My Lords, I agree with my noble and learned friend Lord Clarke of Nottingham in so far as he praised the speech of my noble friend Lord Lilley twice for its pragmatism. Beyond that, I find myself in agreement with my noble friends Lord Lilley, Lady Noakes, Lady Couttie, Lady Neville-Rolfe and Lord Shinkwin and the noble Baronesses, Lady Hoey and Lady Fox of Buckley, that this Bill, including Part 5, is indeed necessary.
I salute the Government for their good sense in dealing now with the inconsistencies in the withdrawal agreement. It is regrettable that the inconsistencies were not cleared up at the time of signing that agreement, but it was reasonable to believe that the EU’s negotiators would act in good faith in their efforts to reach an agreement on the future relationship that would have solved most of the inconsistencies. It seems that it remains difficult for Mr Barnier and his team to accept that the UK is becoming a sovereign, independent country and will not accept terms that effectively require us to continue to adhere to EU regulations, especially concerning state aid, nor will it accept the jurisdiction of the European Court of Justice in the determination of any part of our agreement on our future relationship or any connected enforcement proceedings.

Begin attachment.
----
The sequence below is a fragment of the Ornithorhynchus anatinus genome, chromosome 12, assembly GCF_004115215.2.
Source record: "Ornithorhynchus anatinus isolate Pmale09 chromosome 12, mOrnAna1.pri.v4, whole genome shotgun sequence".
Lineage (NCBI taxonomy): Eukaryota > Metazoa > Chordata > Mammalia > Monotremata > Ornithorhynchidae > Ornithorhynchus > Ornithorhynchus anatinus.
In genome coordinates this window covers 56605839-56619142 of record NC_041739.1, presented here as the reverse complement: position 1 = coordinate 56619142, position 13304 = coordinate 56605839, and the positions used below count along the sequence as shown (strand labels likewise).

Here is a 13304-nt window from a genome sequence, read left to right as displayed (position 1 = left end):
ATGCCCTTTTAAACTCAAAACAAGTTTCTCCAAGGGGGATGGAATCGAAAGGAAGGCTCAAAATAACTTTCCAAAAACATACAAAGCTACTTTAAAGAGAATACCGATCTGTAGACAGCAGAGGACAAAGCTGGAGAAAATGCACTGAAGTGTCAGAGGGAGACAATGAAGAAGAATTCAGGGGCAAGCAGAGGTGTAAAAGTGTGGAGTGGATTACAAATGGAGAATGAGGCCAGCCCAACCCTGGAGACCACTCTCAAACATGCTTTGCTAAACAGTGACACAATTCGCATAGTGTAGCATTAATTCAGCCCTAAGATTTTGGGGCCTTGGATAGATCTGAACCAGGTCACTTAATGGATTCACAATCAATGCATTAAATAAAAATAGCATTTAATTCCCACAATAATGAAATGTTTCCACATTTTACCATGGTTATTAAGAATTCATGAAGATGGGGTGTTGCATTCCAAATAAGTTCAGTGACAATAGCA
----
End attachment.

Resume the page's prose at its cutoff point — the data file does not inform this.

I do not share the strong negative reaction of many noble Lords to the Government’s introduction of this Bill, for the reason that it seeks to disapply certain provisions of the withdrawal agreement signed by the UK and the EU in September 2019. I would argue that entering into the withdrawal agreement without first agreeing the framework for our future relationship with the EU was in itself a breach of Article 50 of the Lisbon treaty. Does the Minister agree that it could be argued that the signing of the withdrawal agreement and indeed the subsequent enactment of the European Union (Withdrawal) Act 2018 clearly breaches international law?